In some Central African areas, malicious magic users are believed by locals to be the source of terminal illness such as AIDS and cancer. In such cases, various methods are used to rid the person from the bewitching spirit, occasionally physical and psychological abuse. Children may be accused of being witches, for example a young niece may be blamed for the illness of a relative. Most of these cases of abuse go unreported since the members of the society that witness such abuse are too afraid of being accused of being accomplices. It is also believed that witchcraft can be transmitted to children by feeding. Parents discourage their children from interacting with people believed to be witches.
As of 2006, between 25,000 and 50,000 children in Kinshasa, Democratic Republic of the Congo, had been accused of witchcraft and thrown out of their homes. These children have been subjected to often-violent abuse during exorcisms, sometimes supervised by self-styled religious pastors. Other pastors and Christian activist strongly oppose such accusations and try to rescue children from their unscrupulous colleagues. The usual term for these children is enfants sorciers (child witches) or enfants dits sorciers (children accused of witchcraft). In 2002, USAID funded the production of two short films on the subject, made in Kinshasa by journalists Angela Nicoara and Mike Ormsby.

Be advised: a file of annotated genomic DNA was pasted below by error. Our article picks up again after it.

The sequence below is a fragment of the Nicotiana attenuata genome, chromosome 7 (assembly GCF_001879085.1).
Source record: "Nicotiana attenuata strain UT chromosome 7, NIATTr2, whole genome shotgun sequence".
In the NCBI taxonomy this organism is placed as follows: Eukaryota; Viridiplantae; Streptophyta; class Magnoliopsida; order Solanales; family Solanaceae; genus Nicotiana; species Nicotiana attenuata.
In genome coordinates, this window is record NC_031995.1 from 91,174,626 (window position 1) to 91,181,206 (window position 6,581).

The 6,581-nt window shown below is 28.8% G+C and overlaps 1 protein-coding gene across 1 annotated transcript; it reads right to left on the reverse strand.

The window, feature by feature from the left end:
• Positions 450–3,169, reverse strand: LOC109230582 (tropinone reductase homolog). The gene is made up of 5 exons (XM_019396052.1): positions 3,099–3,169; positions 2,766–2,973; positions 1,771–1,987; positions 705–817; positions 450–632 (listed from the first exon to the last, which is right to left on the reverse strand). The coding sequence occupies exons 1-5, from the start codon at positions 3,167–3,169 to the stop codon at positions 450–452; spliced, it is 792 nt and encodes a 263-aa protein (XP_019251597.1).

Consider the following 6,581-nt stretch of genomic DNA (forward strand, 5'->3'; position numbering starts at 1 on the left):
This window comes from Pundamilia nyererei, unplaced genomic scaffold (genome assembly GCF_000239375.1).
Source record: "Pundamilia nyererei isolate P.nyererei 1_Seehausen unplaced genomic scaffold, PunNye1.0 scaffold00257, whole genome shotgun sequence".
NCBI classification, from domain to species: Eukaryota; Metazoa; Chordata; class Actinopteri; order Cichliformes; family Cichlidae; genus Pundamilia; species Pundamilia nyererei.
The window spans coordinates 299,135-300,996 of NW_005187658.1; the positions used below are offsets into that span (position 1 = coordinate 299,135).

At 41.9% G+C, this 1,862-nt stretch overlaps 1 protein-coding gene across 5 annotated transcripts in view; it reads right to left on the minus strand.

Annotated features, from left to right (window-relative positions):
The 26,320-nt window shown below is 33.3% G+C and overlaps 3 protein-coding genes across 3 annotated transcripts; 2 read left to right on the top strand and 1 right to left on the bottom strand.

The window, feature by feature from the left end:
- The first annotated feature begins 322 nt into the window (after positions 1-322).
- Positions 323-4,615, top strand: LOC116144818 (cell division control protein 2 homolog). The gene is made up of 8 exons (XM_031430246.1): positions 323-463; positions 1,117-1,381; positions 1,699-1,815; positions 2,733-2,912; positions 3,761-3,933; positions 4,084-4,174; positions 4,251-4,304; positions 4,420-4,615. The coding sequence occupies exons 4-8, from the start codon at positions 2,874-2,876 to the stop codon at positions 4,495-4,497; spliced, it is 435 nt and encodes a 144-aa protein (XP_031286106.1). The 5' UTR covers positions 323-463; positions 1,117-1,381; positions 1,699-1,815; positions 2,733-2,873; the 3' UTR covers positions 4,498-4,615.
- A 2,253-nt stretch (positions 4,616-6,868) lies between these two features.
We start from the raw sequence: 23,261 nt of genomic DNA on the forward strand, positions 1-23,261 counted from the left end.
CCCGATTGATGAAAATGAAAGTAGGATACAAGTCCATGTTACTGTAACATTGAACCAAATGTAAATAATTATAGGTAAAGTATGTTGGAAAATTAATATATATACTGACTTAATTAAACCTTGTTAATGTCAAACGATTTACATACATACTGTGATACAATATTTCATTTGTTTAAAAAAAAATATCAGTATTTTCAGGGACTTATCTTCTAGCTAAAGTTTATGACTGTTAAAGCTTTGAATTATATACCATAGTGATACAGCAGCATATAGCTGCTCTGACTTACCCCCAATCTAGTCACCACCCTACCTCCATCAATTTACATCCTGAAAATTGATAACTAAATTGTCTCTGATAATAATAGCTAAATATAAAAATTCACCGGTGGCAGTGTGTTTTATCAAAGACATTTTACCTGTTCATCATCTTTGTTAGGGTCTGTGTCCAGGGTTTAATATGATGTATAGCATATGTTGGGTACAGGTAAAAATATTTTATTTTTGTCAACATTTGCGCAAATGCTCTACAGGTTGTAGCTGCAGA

In Ghana, women are often accused of witchcraft and attacked by neighbours. Because of this, there exist six witch camps in the country where women suspected of being witches can flee for safety. The witch camps, which exist solely in Ghana, are thought to house a total of around 1000 women. Some of the camps are thought to have been set up over 100 years ago. The Ghanaian government has announced that it intends to close the camps and educate the population regarding the fact that witches do not exist.